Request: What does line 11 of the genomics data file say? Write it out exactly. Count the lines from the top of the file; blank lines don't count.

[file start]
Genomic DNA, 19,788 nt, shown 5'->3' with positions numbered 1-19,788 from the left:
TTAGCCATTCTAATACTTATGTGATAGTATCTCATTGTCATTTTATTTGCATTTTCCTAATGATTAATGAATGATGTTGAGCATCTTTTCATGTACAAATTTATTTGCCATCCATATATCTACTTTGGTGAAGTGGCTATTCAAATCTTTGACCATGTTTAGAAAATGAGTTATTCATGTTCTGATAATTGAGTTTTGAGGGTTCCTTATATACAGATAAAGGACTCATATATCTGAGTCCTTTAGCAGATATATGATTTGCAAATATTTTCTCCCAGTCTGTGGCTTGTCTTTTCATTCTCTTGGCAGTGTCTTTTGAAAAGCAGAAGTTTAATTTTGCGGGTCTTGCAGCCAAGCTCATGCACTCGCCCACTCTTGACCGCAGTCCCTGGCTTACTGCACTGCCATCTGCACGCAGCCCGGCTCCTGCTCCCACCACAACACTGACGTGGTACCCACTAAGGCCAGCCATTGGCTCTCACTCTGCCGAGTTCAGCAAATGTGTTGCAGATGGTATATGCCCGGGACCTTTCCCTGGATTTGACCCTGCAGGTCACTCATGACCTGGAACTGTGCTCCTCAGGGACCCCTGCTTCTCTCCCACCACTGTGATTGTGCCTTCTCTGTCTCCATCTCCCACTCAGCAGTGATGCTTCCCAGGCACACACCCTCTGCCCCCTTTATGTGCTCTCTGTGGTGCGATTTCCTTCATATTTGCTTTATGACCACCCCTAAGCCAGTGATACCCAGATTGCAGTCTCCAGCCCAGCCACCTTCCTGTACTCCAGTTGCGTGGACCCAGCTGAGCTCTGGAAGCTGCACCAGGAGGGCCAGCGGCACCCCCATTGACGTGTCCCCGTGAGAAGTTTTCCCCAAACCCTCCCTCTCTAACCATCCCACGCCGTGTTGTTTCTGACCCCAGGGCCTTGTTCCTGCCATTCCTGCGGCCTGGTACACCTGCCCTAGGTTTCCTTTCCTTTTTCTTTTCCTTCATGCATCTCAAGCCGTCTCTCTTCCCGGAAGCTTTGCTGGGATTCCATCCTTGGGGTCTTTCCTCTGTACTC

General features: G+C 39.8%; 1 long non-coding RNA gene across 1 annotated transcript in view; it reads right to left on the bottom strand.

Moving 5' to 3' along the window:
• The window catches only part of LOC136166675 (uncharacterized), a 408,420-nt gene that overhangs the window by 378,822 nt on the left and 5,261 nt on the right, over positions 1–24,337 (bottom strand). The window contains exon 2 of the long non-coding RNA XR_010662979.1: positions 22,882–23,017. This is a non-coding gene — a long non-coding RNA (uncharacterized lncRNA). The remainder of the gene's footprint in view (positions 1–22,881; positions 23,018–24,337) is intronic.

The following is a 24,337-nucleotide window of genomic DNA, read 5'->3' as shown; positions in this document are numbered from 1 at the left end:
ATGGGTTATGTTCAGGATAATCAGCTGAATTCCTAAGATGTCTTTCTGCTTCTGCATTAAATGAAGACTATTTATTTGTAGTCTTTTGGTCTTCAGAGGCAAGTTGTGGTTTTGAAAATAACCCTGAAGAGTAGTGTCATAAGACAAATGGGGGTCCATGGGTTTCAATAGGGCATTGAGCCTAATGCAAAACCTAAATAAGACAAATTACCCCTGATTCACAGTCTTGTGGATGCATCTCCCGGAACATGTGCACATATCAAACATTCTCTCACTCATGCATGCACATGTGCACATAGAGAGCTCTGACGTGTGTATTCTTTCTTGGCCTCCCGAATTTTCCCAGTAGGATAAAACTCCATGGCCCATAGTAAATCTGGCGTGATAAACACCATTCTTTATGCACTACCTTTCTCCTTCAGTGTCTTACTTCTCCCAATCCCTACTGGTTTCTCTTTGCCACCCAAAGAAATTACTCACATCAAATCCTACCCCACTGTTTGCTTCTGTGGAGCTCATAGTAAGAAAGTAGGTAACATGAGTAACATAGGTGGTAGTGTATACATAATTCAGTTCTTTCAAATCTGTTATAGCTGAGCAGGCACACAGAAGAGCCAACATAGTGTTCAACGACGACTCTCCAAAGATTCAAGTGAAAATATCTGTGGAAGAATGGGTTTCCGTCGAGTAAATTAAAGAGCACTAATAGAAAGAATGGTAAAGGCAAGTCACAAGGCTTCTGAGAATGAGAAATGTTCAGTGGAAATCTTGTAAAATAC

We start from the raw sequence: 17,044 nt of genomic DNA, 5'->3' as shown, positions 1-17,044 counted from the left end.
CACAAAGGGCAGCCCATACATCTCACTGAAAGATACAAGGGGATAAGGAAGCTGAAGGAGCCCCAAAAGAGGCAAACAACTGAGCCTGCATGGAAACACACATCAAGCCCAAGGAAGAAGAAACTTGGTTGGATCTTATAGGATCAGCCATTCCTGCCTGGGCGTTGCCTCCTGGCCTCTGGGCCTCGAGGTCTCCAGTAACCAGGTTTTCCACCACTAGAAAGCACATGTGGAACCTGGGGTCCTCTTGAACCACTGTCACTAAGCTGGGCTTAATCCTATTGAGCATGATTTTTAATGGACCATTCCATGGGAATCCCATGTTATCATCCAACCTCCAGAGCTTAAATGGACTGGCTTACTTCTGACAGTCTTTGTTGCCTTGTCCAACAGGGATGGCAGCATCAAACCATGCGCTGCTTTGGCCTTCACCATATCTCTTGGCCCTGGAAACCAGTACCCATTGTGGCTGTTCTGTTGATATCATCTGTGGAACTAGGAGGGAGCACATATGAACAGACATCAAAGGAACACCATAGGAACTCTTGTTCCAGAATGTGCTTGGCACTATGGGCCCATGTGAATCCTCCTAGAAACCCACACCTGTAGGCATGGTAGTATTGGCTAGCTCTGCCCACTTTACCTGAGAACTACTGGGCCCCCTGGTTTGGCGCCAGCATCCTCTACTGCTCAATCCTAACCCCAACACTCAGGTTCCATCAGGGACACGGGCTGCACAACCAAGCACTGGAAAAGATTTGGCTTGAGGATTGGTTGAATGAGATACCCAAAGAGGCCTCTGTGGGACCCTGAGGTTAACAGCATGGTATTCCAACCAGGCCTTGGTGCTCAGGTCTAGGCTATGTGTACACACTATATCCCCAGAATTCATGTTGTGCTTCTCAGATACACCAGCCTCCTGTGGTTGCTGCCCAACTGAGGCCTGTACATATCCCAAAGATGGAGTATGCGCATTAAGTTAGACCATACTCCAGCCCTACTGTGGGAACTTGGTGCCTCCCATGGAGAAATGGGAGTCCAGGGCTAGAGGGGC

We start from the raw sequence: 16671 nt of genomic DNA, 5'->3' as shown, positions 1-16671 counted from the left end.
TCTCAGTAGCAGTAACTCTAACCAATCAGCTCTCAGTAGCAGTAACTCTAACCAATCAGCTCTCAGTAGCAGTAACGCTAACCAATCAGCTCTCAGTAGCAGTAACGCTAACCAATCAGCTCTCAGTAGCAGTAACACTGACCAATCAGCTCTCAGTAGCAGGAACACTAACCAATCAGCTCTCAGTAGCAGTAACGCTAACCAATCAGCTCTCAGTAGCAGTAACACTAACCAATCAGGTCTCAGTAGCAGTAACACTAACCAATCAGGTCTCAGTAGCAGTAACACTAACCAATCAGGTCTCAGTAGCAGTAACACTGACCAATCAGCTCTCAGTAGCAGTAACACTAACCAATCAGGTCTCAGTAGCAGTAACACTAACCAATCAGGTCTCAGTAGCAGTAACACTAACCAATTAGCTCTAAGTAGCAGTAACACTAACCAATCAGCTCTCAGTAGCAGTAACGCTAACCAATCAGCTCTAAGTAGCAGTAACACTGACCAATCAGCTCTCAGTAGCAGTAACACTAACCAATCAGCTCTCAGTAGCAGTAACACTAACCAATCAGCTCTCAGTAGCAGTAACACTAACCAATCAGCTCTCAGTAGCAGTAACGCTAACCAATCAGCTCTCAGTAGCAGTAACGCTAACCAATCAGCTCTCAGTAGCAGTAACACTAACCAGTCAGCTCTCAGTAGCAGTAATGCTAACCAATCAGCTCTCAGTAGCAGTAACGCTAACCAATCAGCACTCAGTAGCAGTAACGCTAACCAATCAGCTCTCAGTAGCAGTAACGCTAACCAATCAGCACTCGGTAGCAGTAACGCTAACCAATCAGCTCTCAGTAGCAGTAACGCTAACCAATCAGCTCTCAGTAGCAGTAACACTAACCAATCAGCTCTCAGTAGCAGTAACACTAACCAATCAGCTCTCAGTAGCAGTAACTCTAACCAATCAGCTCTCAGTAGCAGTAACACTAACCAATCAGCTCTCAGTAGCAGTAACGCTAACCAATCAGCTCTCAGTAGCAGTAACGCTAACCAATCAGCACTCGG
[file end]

TCTCAGTAGCAGTAACTCTAACCAATCAGCTCTCAGTAGCAGTAACTCTAACCAATCAGCTCTCAGTAGCAGTAACGCTAACCAATCAGCTCTCAGTAGCAGTAACGCTAACCAATCAGCTCTCAGTAGCAGTAACACTGACCAATCAGCTCTCAGTAGCAGGAACACTAACCAATCAGCTCTCAGTAGCAGTAACGCTAACCAATCAGCTCTCAGTAGCAGTAACACTAACCAATCAGGTCTCAGTAGCAGTAACACTAACCAATCAGGTCTCAGTAGCAGTAACACTAACCAATCAGGTCTCAGTAGCAGTAACACTGACCAATCAGCTCTCAGTAGCAGTAACACTAACCAATCAGGTCTCAGTAGCAGTAACACTAACCAATCAGGTCTCAGTAGCAGTAACACTAACCAATTAGCTCTAAGTAGCAGTAACACTAACCAATCAGCTCTCAGTAGCAGTAACGCTAACCAATCAGCTCTAAGTAGCAGTAACACTGACCAATCAGCTCTCAGTAGCAGTAACACTAACCAATCAGCTCTCAGTAGCAGTAACACTAACCAATCAGCTCTCAGTAGCAGTAACACTAACCAATCAGCTCTCAGTAGCAGTAACGCTAACCAATCAGCTCTCAGTAGCAGTAACGCTAACCAATCAGCTCTCAGTAGCAGTAACACTAACCAGTCAGCTCTCAGTAGCAGTAATGCTAACCAATCAGCTCTCAGTAGCAGTAACGCTAACCAATCAGCACTCAGTAGCAGTAACGCTAACCAATCAGCTCTCAGTAGCAGTAACGCTAACCAATCAGCACTCGGTAGCAGTAACGCTAACCAATCAGCTCTCAGTAGCAGTAACGCTAACCAATCAGCTCTCAGTAGCAGTAACACTAACCAATCAGCTCTCAGTAGCAGTAACACTAACCAATCAGCTCTCAGTAGCAGTAACTCTAACCAATCAGCTCTCAGTAGCAGTAACACTAACCAATCAGCTCTCAGTAGCAGTAACGCTAACCAATCAGCTCTCAGTAGCAGTAACGCTAACCAATCAGCACTCGG